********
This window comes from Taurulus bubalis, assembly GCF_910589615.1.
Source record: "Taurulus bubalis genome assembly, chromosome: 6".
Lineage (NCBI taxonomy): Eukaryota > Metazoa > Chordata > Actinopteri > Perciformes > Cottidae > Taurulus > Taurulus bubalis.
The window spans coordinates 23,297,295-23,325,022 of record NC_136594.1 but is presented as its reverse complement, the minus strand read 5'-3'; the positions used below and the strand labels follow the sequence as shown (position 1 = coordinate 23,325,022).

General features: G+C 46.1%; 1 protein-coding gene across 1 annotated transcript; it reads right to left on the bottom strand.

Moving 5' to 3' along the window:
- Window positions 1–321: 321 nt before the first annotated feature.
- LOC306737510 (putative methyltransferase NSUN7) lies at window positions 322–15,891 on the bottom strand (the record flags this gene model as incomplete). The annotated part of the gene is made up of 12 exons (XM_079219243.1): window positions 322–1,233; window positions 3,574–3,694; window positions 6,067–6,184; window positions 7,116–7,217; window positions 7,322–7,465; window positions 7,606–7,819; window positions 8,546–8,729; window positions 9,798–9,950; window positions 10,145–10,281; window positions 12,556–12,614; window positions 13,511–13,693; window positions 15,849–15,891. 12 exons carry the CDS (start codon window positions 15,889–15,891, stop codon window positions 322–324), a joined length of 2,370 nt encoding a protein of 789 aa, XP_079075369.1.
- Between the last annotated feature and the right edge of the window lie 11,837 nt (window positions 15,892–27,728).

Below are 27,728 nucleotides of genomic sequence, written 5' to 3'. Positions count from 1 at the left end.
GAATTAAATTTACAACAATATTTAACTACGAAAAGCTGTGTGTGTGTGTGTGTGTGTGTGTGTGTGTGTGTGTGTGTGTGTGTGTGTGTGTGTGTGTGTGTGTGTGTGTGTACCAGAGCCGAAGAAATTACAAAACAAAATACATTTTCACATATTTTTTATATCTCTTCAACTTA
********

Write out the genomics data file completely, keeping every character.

This window comes from Taurulus bubalis, assembly GCF_910589615.1.
Source record: "Taurulus bubalis genome assembly, chromosome: 6".
Lineage (NCBI taxonomy): Eukaryota > Metazoa > Chordata > Actinopteri > Perciformes > Cottidae > Taurulus > Taurulus bubalis.
The window spans coordinates 23,297,295-23,325,022 of record NC_136594.1 but is presented as its reverse complement, the minus strand read 5'-3'; the positions used below and the strand labels follow the sequence as shown (position 1 = coordinate 23,325,022).

General features: G+C 46.1%; 1 protein-coding gene across 1 annotated transcript; it reads right to left on the bottom strand.

Moving 5' to 3' along the window:
- Window positions 1–321: 321 nt before the first annotated feature.
- LOC306737510 (putative methyltransferase NSUN7) lies at window positions 322–15,891 on the bottom strand (the record flags this gene model as incomplete). The annotated part of the gene is made up of 12 exons (XM_079219243.1): window positions 322–1,233; window positions 3,574–3,694; window positions 6,067–6,184; window positions 7,116–7,217; window positions 7,322–7,465; window positions 7,606–7,819; window positions 8,546–8,729; window positions 9,798–9,950; window positions 10,145–10,281; window positions 12,556–12,614; window positions 13,511–13,693; window positions 15,849–15,891. 12 exons carry the CDS (start codon window positions 15,889–15,891, stop codon window positions 322–324), a joined length of 2,370 nt encoding a protein of 789 aa, XP_079075369.1.
- Between the last annotated feature and the right edge of the window lie 11,837 nt (window positions 15,892–27,728).

Below are 27,728 nucleotides of genomic sequence, written 5' to 3'. Positions count from 1 at the left end.
GAATTAAATTTACAACAATATTTAACTACGAAAAGCTGTGTGTGTGTGTGTGTGTGTGTGTGTGTGTGTGTGTGTGTGTGTGTGTGTGTGTGTGTGTGTGTGTGTGTGTGTACCAGAGCCGAAGAAATTACAAAACAAAATACATTTTCACATATTTTTTATATCTCTTCAACTTA